Sydney Public Forum on the Need for Treaty 10-3-16
Stop the Intervention Collective Sydney Media Release 10 March 2016
Sydney Public Forum on the Need for Treaty
On Monday 14March in Redfern, Stop the Intervention Collective Sydney (STICS) will host a public forum about First Nations “Men speak out for Treaty”.
The federal government is currently pushing its campaign to recognise First Nations Peoples in the Commonwealth Constitution. Yet without Treaty, the sovereignty of First Nations People remains unrecognised and fundamental rights continue to be denied.
Wiri man Tony McAvoy, who will speak at the forum, has drafted a Charter for an Assembly of First Nations. The first meeting of the Assembly is due to occur in June 2016 in Darwin prior to the National Native Title Conference. One of the imperatives in establishing an Assembly of First Nations is to have a body that can lobby for and then negotiate a national framework treaty. “We have an obligation to overcome this major obstacle in our time. We will have failed our children and our grandchildren if they are still having to call for a treaty after we are gone.”
He added, "There is a real national need for some reckoning and some closure. The whole notion that Australia was “settled” relies upon centuries old legal principles to the effect that we Aboriginal people are somehow a lesser form of human than the British. That Australia continues to rely upon those principles is damning and the immorality of it is something that most Australians will be able to appreciate.”
Treaty would address this historical injustice and lay the basis for equitable relations between Indigenous and non-Indigenous Australians.
“A treaty with the First Australians is the ultimate way to acknowledge and honour the humanity of Australia”, Chris Sarra, Founding Chairman of the Stronger Smarter Institute, said. “A Treaty sets all Australians free of the Terra Nullius lie that the nation we share now is founded upon”, he continued, “we are all diminished when the nation we are founded upon is founded on a lie.”
Treaty would also ensure that First Nations People are allowed to exercise their right to self-determination. Without this right, First Nations People have been forced to live under racist, harmful government policies, such as the Northern Territory Intervention. This punitive measure and its later incarnation – Stronger Futures – has not only failed to improve the socioeconomic conditions of First Nations People, it has compounded the harm of 228 years of colonial dispossession.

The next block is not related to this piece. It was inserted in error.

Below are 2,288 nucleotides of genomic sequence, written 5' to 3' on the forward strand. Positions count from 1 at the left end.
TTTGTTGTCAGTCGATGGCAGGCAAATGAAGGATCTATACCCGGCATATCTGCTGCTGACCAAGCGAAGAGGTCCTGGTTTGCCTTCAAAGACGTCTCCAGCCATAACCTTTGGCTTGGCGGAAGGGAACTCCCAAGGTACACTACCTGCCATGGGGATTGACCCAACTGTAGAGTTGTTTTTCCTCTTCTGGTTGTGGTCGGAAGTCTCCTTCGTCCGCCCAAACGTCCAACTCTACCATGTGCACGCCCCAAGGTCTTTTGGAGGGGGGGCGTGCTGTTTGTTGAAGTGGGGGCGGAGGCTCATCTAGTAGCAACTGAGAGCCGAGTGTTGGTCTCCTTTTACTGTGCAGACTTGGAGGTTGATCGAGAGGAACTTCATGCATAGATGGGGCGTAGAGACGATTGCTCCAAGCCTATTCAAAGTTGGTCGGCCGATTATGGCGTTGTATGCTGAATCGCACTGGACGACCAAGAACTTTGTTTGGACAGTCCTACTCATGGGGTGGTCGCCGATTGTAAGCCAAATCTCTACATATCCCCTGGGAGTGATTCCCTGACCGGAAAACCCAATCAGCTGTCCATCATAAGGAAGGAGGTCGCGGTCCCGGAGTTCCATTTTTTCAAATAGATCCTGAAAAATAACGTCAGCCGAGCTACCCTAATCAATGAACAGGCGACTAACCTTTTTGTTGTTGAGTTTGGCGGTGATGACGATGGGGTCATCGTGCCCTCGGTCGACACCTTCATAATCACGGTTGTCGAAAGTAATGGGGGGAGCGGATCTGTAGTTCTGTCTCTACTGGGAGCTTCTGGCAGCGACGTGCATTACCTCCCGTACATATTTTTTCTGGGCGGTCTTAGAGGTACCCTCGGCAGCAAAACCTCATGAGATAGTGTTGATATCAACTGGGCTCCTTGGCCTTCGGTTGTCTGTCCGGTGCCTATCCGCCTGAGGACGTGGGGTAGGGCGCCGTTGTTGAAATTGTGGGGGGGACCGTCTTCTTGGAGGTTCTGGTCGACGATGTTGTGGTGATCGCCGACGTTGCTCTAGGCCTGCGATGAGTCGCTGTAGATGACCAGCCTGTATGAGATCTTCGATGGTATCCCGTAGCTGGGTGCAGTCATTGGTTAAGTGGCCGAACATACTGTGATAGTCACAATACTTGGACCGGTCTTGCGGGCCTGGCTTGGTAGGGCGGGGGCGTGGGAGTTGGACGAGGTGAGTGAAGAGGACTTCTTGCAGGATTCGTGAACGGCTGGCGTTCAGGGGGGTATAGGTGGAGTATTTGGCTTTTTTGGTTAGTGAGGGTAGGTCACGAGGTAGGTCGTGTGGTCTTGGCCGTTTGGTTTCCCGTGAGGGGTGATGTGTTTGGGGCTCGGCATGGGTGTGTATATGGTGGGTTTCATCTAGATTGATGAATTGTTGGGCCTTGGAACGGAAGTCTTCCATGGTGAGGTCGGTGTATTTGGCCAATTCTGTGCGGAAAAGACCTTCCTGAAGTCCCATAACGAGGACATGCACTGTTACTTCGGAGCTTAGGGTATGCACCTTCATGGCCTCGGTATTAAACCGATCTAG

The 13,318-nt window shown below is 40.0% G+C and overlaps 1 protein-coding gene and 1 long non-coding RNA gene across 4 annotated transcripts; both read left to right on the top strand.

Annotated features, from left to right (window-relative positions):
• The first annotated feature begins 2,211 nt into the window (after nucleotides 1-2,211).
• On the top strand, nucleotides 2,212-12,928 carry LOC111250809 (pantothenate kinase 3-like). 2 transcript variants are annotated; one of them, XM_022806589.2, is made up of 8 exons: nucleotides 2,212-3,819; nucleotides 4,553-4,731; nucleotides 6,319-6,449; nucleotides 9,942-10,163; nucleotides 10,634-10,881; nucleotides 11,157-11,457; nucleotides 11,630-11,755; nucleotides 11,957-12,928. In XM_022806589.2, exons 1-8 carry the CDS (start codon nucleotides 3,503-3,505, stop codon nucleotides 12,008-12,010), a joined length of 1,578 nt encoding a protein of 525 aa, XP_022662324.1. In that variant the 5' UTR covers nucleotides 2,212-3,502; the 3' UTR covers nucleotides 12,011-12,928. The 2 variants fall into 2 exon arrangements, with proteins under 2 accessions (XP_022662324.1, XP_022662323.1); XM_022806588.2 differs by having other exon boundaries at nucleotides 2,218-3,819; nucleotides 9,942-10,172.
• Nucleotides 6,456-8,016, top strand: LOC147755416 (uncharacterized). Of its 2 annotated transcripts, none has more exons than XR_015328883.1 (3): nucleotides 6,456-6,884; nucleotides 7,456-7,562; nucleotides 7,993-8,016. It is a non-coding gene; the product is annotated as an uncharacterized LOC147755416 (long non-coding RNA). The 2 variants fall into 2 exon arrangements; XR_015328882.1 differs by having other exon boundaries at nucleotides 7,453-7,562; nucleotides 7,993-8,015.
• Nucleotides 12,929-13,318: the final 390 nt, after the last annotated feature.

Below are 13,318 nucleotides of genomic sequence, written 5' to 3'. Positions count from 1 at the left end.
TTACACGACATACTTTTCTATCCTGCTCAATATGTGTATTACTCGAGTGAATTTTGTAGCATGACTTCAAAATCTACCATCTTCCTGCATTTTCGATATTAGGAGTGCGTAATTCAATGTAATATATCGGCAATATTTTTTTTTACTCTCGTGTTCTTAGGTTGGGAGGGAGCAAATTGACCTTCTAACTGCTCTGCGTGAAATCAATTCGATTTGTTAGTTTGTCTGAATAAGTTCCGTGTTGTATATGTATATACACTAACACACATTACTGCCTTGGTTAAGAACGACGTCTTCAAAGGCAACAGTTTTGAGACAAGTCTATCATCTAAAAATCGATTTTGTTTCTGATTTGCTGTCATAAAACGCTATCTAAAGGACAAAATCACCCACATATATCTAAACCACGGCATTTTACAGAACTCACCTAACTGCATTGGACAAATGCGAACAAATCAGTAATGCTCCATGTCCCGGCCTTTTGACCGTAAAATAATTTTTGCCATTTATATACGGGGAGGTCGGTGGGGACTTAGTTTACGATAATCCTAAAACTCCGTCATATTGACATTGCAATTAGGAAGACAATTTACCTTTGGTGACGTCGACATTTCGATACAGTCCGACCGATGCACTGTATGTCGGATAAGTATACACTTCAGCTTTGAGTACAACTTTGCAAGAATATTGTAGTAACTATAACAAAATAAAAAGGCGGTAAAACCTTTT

Yingiya Mark Guyula, a Yolngu Nations Assembly Spokesperson who lives under the Intervention, calls for Treaty: “We want treaty. We want a partnership. We want a dialogue in decision-making. We want diplomatic talks with the government - the Yolngu government and the Balanda [non-Indigenous] government.”
He continues ““when the Macassans first arrived on the north coast of Arnhem land they straight away saw human beings living there… [people] here practicing their own governance… the Macassans came and made negotiations to work together… when the first fleet came they looked at people as flora and fauna… they ignored our culture… and the system of governance already here… that is why we say give us our power back.”
The call for Treaty is growing. On 3 February, a meeting of 500 First Nations leaders in Victoria rejected constitutional recognition and passed a motion demanding that the State “resources a treaty process, including a framework for treaties, with complete collaboration with all Sovereign Peoples and Nations”. The Victorian government subsequently announced that it will begin Treaty negotiations with First Nations People within weeks.
The forum will give Sydneysiders the chance to hear from Awabakal Man, Terry Mason, who attended the Victorian meeting, and four other First Nations Men from around the country:
Yingiya Mark Guyula: Djambarrpuyngu Nation, Yolngu Nations Assembly Spokesperson
Terry Mason: Awabakal Man, Chair of NTEU A&TSI Policy Committee
Tony McAvoy SC: Wiri Man, Barrister
Tauto Sansbury: Narungga Elder and Aboriginal Advocate
Chris Sarra: Gurang Gurang, Founding Chairman, Stronger Smarter Institute
Facilitator: Jeff McMullen, journalist and film-maker
Monday 14th March 2016, 6 pm for 6.30 pm start, Redfern Community Centre, 29-53 Hugo Street Redfern.
For more information contact: Cathy Gill on 0422385852